A second chance: Finishing the War on Poverty 50 years later


In his January 1964 State of the Union address, President Lyndon B. Johnson declared an “unconditional war on poverty,” setting into motion a series of policy changes and new programs that cut poverty in half (from 22 to 11 percent) by 1975 and kept it well below 20 percent in the years since. Johnson’s programs continue to save millions of Americans from the worst effects of poverty each year. According to the Center on Budget and Policy Priorities, they lifted 41 million Americans out of poverty in 2012 alone.

Despite this progress, 50 million Americans are still living in poverty today, and millions more live with the constant fear bred by economic insecurity. Instead of working together to solve this problem, some politicians have used this opportunity to exploit Americans in poverty to justify unprecedented attacks on War on Poverty programs like SNAP, Head Start, and tax credits for low-income filers. With economic mobility continuing to stagnate, the future looks increasingly bleak for low-income Americans unless we work now to create economic opportunity and build better, stronger ladders out of poverty.

The good news is that there are concrete steps Congress can take this year to change the story for Americans living in poverty. In the short-term, raising the federal minimum wage is a no-brainer: like President Obama said in his recent State of the Union speech, “no one who works full time should ever have to raise a family in poverty.” All Americans should be compensated fairly for their hard work, and raising the minimum wage is the first step to ease the burden on low-income Americans.

Right now, Americans see their public benefits vanish the moment they earn a hard-won increase in income. As a result, we have created a “cliff effect” that makes escaping poverty nearly impossible. When a single mother working to make ends meet can provide much more for her family making $7.25/hour than at $15/hour because her eligibility for federal assistance disappears, there is no longer an incentive for her to escape poverty. Why should she try to earn a better wage when it means she’ll be putting less food on the table for her kids? This is just one example of the impossible choices facing low-income Americans every day. Raising the minimum wage alone is not enough to restore economic opportunity for Americans in poverty, but we can fix the cliff effect by changing its slope— gradually reducing public benefits in proportion to a family’s financial success.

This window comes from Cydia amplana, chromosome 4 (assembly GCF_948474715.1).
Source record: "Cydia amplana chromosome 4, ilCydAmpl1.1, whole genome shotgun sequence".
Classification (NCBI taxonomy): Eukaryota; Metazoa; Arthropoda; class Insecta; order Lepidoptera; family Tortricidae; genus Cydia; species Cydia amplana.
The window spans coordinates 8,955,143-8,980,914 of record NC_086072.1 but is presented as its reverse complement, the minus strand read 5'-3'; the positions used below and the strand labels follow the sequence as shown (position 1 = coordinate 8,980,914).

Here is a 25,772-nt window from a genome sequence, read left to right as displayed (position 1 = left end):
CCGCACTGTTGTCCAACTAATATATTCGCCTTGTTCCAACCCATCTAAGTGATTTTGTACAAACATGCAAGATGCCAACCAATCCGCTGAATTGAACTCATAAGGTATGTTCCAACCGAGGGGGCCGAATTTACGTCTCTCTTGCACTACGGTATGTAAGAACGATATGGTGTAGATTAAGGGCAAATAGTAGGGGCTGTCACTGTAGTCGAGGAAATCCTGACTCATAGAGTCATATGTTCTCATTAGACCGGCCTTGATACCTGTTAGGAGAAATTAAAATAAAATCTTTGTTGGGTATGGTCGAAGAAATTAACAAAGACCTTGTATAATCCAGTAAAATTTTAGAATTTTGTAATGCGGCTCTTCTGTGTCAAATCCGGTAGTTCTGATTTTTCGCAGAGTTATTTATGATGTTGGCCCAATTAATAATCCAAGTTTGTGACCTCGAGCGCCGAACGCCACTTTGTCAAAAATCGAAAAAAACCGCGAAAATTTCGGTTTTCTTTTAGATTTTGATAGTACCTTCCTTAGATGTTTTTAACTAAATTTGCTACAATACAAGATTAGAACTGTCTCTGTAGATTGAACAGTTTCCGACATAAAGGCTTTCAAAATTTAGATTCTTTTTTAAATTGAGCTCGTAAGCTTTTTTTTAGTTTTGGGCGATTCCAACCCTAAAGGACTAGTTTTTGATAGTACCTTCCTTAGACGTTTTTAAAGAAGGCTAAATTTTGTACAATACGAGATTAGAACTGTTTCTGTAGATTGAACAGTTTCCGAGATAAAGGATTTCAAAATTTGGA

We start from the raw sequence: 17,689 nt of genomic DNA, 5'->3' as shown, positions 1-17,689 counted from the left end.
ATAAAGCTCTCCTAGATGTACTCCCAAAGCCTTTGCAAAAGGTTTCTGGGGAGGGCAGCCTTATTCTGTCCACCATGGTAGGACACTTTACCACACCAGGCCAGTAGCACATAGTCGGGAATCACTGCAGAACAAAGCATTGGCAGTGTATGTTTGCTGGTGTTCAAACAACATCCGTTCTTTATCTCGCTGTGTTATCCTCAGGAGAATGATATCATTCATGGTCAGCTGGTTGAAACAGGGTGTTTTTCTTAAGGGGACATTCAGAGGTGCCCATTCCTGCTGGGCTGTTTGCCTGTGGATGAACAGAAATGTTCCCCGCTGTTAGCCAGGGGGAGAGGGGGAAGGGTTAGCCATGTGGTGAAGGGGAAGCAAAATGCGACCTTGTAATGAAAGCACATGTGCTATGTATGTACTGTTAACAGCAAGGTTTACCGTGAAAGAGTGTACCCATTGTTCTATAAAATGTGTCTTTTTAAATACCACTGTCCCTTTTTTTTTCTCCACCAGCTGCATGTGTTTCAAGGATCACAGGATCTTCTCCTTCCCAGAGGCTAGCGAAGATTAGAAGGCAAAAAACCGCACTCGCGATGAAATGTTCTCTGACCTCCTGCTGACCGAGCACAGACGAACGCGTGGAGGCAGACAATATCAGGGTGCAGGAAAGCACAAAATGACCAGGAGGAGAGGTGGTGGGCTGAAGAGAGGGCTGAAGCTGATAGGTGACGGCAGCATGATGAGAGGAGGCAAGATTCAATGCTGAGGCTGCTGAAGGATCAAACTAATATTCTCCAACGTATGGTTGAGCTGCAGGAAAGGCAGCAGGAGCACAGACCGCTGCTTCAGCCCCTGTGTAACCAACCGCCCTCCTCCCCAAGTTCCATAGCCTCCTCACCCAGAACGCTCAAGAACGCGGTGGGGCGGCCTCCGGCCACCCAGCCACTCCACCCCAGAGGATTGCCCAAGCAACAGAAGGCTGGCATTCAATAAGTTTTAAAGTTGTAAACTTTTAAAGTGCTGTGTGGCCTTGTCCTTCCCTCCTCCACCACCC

Finally, the key to winning the War on Poverty once and for all is to increase economic stability for all Americans by creating opportunities to build wealth. Data released by CFED last month shows the percentage of households in the United States who lack the savings needed to weather a financial emergency like a job loss (called “asset poverty”) is 25 percent. That number rises to an alarming 44 percent if you only count “liquid” assets (assets that can be converted to cash fairly quickly). If you think poverty is someone else’s problem, think again: that means nearly half of us are one bad day away from falling into poverty at any given time. The Financial Security Credit, which uses the tax code to create matched savings accounts for low-income taxpayers, would help struggling families by allowing individuals to create personal safety nets to fall back on instead of having to rely on public benefits. The Financial Security Credit is a simple and relatively inexpensive solution that could prevent millions of Americans from slipping further into poverty while giving them the tools they need to build a better future.

You see, the solutions to poverty already exist; it’s just a matter of generating the political will to put them into place. As we reflect on the 50th anniversary of the War on Poverty, it’s time to take the lessons we’ve learned in stride as we move toward the goal of eliminating poverty for good. I call on Maryland’s elected officials to follow World Bank President Jim Kim’s call to end poverty by 2030 and renew our commitment to the future of America by building newer and stronger ladders out of poverty.

Jami-Lin Williams is resident of Charles Village in North Baltimore.